Homes On Land And Acreage Around Woodbridge And The Straight Poop About Septic Systems
Septic Systems Can Be Reliable And Trouble-Free So Have No Fear Of Woodbridge Homes On Land
A Quick Overview Of Septic Systems Plus A Few "Dooz and Dont's"
Most folks grew up in areas where municipal water and sewer served our homes, giving us clean water, and taking away our waste water without a care.
When city folks like you and me decide to buy a home away from suburbia, out in the forest, or on grassy farm land, be prepared for well water and a septic system for waste water disposal.
Sewer and water pipes are expensive. It's cost-effective to run sewer and water lines in towns and cities where folks live close together. It's too expensive to run sewer and water lines out to homes in the country.
Over my decades helping folks sell and buy homes, I've noticed that folks who are shopping for their first house in the country often feel a twinge in their gut when they realize their country life will include a septic system.
All most folks know about septic systems is that they are expensive messes to repair when they fail.
What they don't know is that a typical septic system is like the Energizer Bunny... it just keeps going and going, without any problems whatsoever.
A typical, simple, gravity operated septic system, like the one at my home, looks like this:
Waste water flows into a 500 gallon concrete tank under the back yard. Germs, bacteria, and a variety of microbes in the water break down solids, suspend them in the water, and as more water flows into the front of the tank, treated water flows out to a field of perforated pipes, bedded in gravel, 7'-8' underground.
The waste water is drawn down into sandy soil, no fuss, no mess, no bother.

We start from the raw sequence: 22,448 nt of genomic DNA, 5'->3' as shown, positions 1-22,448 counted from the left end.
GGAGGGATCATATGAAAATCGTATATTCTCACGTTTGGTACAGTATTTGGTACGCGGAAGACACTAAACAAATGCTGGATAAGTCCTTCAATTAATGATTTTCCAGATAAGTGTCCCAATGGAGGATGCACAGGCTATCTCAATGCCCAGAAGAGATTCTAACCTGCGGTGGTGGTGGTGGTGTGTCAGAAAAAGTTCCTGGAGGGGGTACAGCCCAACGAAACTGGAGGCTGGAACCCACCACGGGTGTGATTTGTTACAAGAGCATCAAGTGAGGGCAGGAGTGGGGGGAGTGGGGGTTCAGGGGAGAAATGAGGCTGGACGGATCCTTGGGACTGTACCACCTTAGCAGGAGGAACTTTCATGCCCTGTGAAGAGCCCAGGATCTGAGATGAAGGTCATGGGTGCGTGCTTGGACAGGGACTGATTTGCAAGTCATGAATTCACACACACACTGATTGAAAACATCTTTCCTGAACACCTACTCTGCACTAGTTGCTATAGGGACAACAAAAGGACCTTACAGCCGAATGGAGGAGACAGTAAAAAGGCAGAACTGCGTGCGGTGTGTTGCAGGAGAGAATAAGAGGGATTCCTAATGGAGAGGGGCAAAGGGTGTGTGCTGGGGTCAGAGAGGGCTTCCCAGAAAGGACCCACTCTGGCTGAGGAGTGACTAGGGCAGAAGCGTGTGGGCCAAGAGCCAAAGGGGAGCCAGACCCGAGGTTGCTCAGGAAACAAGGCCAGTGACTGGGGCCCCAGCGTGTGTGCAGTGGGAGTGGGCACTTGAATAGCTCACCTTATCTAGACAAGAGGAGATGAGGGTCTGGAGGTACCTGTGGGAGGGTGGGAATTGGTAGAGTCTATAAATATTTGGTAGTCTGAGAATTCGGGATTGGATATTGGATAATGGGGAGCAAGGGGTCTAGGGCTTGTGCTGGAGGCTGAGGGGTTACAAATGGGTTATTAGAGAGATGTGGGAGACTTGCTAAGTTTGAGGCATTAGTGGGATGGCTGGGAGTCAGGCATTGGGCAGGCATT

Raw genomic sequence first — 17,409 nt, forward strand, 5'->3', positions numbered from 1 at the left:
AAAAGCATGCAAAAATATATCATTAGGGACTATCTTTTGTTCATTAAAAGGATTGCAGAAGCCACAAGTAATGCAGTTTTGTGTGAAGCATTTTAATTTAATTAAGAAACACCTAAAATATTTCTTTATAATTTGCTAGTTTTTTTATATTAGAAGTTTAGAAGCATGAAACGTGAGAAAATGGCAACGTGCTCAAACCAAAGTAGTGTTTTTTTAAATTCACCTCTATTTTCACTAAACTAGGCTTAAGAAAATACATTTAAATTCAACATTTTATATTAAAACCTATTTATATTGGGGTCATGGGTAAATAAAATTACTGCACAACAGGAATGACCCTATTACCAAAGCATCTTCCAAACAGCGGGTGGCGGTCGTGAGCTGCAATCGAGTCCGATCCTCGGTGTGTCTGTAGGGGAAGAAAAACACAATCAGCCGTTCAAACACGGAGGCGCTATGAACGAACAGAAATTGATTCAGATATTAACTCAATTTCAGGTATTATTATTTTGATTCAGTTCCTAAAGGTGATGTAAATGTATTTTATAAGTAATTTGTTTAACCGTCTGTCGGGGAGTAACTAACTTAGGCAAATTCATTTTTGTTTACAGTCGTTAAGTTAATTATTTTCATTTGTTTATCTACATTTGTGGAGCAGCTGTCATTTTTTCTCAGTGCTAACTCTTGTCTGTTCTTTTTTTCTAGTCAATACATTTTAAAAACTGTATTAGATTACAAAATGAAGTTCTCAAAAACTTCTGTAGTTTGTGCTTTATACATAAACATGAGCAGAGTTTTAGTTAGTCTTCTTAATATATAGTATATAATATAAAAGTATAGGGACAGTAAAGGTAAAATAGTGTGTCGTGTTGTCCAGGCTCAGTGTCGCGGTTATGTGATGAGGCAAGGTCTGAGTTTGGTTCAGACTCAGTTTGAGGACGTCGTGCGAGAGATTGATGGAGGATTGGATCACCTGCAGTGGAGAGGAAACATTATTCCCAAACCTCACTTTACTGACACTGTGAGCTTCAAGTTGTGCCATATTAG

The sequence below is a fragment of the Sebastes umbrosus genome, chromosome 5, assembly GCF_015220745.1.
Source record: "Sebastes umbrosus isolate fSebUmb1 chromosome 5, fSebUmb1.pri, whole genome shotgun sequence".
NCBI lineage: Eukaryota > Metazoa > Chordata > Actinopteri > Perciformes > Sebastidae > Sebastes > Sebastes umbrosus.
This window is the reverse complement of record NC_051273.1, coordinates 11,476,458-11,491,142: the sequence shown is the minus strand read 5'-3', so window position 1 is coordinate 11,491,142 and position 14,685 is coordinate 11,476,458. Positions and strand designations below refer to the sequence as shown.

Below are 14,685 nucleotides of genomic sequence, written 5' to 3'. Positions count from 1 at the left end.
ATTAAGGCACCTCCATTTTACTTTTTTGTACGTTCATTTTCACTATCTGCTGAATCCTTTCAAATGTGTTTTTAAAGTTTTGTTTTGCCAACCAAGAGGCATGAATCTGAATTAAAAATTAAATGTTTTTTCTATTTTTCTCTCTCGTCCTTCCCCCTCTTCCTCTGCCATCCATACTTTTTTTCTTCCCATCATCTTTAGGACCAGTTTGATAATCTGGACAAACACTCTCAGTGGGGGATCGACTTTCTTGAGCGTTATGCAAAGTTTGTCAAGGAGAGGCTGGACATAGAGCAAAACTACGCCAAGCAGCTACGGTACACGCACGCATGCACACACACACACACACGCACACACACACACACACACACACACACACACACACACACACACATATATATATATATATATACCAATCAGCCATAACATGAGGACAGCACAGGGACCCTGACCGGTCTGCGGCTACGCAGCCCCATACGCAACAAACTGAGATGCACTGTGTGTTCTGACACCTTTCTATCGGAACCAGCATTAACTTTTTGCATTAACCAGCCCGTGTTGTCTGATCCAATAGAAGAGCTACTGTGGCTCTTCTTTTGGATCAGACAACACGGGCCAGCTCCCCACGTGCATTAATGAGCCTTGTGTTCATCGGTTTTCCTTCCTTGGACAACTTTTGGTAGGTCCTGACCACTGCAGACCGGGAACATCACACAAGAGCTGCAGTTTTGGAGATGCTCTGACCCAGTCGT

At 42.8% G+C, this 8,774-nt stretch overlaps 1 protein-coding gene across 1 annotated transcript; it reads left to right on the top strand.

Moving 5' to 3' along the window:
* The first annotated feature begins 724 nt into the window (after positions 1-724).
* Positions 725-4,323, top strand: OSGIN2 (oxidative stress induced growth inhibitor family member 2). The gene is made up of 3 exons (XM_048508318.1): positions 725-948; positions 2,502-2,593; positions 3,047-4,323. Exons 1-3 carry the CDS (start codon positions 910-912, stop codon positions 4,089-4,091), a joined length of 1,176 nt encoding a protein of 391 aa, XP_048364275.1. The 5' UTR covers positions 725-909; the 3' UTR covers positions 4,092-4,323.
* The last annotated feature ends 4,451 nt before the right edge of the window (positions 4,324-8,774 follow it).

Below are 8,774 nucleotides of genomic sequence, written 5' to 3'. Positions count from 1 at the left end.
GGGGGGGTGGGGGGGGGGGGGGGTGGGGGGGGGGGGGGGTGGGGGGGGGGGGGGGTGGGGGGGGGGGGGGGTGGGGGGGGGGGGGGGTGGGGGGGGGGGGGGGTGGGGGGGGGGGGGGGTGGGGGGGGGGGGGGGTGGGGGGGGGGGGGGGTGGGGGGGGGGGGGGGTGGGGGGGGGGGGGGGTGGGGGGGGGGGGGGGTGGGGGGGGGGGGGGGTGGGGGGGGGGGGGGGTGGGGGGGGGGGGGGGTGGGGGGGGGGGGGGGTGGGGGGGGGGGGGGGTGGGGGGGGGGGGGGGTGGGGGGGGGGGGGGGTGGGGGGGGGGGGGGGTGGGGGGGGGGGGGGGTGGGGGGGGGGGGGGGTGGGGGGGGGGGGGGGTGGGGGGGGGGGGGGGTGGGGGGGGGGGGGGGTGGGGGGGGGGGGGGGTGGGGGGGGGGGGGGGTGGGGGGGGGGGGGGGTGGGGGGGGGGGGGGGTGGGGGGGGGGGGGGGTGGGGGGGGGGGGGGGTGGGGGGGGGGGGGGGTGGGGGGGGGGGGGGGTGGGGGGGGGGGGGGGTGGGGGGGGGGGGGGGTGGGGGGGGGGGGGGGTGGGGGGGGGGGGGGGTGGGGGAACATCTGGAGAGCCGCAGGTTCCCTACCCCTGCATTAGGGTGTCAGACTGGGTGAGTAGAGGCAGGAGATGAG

The key to keeping your septic system happy and healthy is to treat it like a living thing. In fact, it IS a living thing that uses bacteria and microbes to break down solid material so it is suspended in the waste water.
The other key to keeping your system happy is to follow Prince William County health regulations wiith a pump-out and inspection by a septic service company every five (5) years. Yes, county regulations require you and me to have our tanks pumped and checked. Pumping will suck up the layer of sludge on the bottom of the tank, and the technician will verify that the system is in normal working order.
NEVER POISON YOUR SEPTIC SYSTEM with chlorine bleach, dark-room chemicals, kitty litter, old household chemicals. Your septic system can handle detergents, Chlorox-2 bleach, soap, toilet paper, and anything you have eaten first.
Some of our waste adds healthy bacteria to the tank. If you are wise, you will flush a box of Rid-X down the potty each month.
Rid-X is a box of granulated germs and microbes that spring to life when they are added to water. I dump a box of Rid-X down a potty each month, and in 24 years of country living, our septic system has worked perfectly.
Pumped Septic Systems
Your house may have a pumped septic system because the drain field is at an elevation higher than your septic tank. Here is a diagram that shows a pumped system.
A pumped or pressure septic field requires an extra 500 gallon concrete tank to be buried adjacent to the septic tank, electricity to operate the pump, and a control box inside your home with a warning alarm that will sound in the unlikely event that the pump malfunctions.
Here are two quick videos about your exterior tank system, and your basement control unit.
First, here is a quick clip telling you about a septic tank and a pump tank.
Now we'll go to the basement utility room of this home so you can see the control panel and the alarm that would sound if the pump malfunctioned.